Six years later my then husband and I built our dream home on a mountain between the Russian River and the Pacific Ocean. It took longer than expected so instead of moving in during the mild month of October, we moved during the stormy month of January. Luckily for my son and I, the last load consisted of a car full of canned goods and bottled water (our well was full of iron rich water, something we would have to deal with later). My husband stayed in the town of Santa Rosa as he worked late and decided not to make the two-hour drive in the dark.  Big mistake. By the next morning the storm of the century had wiped out the only mountain road leading in and out of our small community. My son and I were trapped on the mountain with no electricity. No electricity meant no lights, no working toilets, no refrigerator, no heat. We might as well of been living in the dark ages (at least they had fireplaces). Once again luck was on my side. My sister-in-law also lived on the mountain just down the road. She taught me that gas stoves can be lit by a turn of the knob and a lit match, that with a small bucket of water toilets can be manually flushed. I learned what can and cannot be plugged into a generator and how to run one with its back-end facing away from the house. I learned how camping stoves and propane lamps are very useful, not to bug out, but to bug in. After these two experiences I vowed to learn how to survive without modern conveniences. My fascination with post-apocalyptic literature was born.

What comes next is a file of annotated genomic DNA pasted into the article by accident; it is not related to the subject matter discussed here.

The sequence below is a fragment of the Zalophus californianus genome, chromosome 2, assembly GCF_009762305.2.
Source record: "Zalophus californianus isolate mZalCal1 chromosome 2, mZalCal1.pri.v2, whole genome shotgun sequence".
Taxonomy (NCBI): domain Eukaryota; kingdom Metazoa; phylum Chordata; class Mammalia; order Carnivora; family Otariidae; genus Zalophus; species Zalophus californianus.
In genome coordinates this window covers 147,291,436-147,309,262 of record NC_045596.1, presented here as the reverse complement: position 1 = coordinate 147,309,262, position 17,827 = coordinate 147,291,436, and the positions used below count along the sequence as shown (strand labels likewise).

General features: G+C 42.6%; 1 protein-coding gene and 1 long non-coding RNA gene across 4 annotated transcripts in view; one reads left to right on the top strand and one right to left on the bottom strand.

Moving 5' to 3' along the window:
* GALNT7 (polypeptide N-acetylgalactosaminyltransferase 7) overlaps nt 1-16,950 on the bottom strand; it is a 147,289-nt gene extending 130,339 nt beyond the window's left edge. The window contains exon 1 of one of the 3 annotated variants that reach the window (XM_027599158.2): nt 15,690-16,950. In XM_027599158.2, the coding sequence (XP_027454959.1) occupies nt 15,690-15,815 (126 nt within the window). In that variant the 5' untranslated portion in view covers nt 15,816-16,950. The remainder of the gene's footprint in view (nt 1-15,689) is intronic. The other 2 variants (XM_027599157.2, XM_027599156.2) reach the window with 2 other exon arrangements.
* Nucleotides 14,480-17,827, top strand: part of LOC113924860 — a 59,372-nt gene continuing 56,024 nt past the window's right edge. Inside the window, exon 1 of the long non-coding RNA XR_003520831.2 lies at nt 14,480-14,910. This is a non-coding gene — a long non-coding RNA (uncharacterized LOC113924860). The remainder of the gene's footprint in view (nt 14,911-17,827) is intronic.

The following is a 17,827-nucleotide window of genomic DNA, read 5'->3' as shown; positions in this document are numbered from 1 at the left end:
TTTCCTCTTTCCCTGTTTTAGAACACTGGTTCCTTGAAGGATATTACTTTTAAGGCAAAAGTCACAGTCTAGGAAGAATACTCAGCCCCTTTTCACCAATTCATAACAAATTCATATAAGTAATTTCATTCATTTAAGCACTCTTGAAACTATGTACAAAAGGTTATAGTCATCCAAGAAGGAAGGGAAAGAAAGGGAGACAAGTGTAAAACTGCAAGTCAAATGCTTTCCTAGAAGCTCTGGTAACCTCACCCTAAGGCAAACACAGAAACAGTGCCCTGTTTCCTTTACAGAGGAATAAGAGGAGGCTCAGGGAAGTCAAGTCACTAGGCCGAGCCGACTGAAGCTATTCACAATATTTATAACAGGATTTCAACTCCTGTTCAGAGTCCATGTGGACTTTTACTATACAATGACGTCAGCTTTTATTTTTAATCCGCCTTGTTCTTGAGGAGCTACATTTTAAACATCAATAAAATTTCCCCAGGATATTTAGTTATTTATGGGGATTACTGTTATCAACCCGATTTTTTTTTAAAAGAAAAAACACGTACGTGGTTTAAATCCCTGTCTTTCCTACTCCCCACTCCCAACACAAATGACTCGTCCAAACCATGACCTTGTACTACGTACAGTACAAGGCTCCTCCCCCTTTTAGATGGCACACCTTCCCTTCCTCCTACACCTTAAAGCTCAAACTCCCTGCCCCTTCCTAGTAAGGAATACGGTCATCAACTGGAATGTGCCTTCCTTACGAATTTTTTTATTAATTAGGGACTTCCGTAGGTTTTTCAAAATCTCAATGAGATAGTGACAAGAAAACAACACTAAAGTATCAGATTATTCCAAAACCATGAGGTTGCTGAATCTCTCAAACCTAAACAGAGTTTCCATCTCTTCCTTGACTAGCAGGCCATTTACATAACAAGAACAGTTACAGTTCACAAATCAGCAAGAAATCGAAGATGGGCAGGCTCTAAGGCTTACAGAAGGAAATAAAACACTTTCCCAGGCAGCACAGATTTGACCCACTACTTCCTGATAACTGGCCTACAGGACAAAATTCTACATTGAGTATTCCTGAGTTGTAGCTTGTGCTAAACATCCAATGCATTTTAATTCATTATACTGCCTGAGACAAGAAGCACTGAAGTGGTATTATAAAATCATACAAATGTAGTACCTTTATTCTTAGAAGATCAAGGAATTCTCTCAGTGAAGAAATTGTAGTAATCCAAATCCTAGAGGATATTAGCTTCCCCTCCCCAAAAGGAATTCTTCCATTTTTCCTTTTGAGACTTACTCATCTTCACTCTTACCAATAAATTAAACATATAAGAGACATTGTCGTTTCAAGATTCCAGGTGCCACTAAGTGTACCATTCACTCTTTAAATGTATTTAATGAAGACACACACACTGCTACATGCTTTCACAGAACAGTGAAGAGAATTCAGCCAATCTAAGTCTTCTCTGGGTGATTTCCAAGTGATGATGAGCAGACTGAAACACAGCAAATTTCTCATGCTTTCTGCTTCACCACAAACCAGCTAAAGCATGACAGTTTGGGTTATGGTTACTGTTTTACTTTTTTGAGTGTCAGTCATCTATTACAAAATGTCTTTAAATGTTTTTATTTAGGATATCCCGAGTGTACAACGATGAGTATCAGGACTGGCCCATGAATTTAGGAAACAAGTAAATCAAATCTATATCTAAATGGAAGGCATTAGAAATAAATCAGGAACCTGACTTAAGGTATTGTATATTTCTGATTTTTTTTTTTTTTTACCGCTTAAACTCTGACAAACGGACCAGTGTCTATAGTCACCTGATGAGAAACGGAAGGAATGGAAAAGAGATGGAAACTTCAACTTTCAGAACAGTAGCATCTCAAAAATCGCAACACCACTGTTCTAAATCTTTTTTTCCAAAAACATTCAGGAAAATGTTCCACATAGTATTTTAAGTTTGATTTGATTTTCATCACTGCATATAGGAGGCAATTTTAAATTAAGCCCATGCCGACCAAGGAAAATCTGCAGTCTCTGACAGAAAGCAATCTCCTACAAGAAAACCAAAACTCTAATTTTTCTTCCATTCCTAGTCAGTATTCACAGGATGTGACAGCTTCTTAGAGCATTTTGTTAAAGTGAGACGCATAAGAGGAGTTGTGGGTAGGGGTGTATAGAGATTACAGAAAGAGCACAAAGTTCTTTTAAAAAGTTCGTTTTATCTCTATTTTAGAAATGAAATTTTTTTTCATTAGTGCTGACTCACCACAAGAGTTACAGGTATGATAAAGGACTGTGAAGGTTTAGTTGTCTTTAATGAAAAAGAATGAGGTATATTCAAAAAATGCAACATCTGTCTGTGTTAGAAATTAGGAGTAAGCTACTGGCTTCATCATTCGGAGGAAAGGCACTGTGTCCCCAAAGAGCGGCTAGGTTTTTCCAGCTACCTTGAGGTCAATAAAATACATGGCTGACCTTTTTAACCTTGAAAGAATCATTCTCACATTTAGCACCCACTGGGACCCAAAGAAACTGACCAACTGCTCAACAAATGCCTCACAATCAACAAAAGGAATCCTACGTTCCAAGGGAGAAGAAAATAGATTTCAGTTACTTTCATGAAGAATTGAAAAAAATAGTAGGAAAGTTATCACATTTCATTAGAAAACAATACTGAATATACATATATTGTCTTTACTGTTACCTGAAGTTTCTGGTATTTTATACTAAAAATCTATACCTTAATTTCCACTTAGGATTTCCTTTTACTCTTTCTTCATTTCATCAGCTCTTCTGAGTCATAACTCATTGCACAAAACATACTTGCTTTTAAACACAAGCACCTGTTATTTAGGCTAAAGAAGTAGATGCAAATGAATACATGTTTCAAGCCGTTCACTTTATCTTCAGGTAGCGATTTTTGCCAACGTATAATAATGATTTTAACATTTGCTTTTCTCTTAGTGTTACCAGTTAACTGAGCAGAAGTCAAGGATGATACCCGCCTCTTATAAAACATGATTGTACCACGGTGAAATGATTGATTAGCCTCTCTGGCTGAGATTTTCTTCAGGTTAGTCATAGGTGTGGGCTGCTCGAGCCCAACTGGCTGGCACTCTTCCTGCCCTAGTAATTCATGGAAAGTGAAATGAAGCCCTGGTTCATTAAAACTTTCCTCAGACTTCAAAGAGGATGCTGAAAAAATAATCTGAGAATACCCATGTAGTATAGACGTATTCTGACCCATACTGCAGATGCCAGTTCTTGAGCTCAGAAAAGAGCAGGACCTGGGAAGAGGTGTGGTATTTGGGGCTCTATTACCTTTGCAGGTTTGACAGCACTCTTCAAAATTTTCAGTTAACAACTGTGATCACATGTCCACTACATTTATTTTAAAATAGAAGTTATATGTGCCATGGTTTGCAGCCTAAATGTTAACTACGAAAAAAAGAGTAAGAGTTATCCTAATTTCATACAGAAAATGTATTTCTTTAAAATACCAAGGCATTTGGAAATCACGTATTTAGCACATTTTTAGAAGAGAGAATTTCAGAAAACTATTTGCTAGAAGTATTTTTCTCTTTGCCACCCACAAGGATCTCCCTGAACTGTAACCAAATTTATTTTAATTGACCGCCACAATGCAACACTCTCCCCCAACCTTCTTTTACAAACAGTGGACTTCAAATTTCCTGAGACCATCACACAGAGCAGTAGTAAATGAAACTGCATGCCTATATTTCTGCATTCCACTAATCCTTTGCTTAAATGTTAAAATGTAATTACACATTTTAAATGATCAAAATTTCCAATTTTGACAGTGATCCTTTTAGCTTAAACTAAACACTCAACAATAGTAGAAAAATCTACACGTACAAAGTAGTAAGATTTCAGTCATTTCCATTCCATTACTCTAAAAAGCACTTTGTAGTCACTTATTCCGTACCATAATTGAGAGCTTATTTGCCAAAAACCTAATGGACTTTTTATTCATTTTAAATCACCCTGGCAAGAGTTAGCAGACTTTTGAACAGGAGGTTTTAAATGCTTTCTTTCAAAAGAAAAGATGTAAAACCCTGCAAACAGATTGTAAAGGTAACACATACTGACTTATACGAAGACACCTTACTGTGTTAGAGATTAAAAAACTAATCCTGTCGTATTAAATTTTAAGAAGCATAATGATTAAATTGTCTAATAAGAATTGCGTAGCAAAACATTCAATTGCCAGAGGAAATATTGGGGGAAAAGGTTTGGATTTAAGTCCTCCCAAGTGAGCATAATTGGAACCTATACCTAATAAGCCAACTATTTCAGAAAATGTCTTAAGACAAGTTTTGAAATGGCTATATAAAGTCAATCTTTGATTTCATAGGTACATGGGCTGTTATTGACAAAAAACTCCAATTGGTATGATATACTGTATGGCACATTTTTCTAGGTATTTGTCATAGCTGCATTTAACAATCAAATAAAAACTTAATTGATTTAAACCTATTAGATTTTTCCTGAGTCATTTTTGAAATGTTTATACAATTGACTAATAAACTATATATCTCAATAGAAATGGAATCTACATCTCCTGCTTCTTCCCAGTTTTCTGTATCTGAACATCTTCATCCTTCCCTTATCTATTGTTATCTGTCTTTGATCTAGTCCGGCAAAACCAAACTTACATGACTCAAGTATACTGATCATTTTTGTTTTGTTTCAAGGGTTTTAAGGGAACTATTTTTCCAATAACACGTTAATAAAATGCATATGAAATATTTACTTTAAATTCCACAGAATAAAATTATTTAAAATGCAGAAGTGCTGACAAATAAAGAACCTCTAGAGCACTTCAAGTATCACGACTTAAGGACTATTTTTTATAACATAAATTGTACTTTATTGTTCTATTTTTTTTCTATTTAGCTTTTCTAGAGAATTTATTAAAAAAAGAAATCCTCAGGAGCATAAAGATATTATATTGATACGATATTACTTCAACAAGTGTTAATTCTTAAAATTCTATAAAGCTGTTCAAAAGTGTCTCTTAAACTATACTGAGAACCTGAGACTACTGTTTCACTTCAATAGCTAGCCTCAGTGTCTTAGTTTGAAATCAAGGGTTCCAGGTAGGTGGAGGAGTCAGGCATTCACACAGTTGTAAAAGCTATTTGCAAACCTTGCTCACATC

The first recognizable apocalyptic novel was Mary Shelly’s, 1826 The Last Man Standing. Yes the women who gave us our first science fiction novel in Frankenstein also gave us our first look at life in a post-apocalyptic world. That is, if you don’t count Noah and the flood, the Book of Revelation, (which I talked about in my last post) and numerous Babylonian and Judaic myths and stories, some of which dealt with the end of the world and of human society. It seems we humans have always had a fascination with societal birth and death cycles, but it was Shelly who ushered in the modern doomsday scenario.

Post-apocalyptic-related works of fiction gained in popularity after World War II, when the possibility of global annihilation by nuclear weapons entered the public consciousness. Once the fear of nuclear attacks died down, disease became the popular theme of this genre. Did you know that we have had more zombie related movies and books since 9/11 than in any other time in history? The fear of contagion and man-made viruses are what grips us now.

Whatever or however it comes, you need to ask yourself, “Am I ready?”

My favorite post-apocalyptic novels.

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Stephen King’s The Stand.

The Stand has it all. A classic divide between hero and villain, good and evil. This novel is less about the end of the world and more about people finding their true nature. Would you, could you survive if there was nothing left to live for and if so, whose side would you be on?  If nothing else, this book taught me to fear dark roadway tunnels.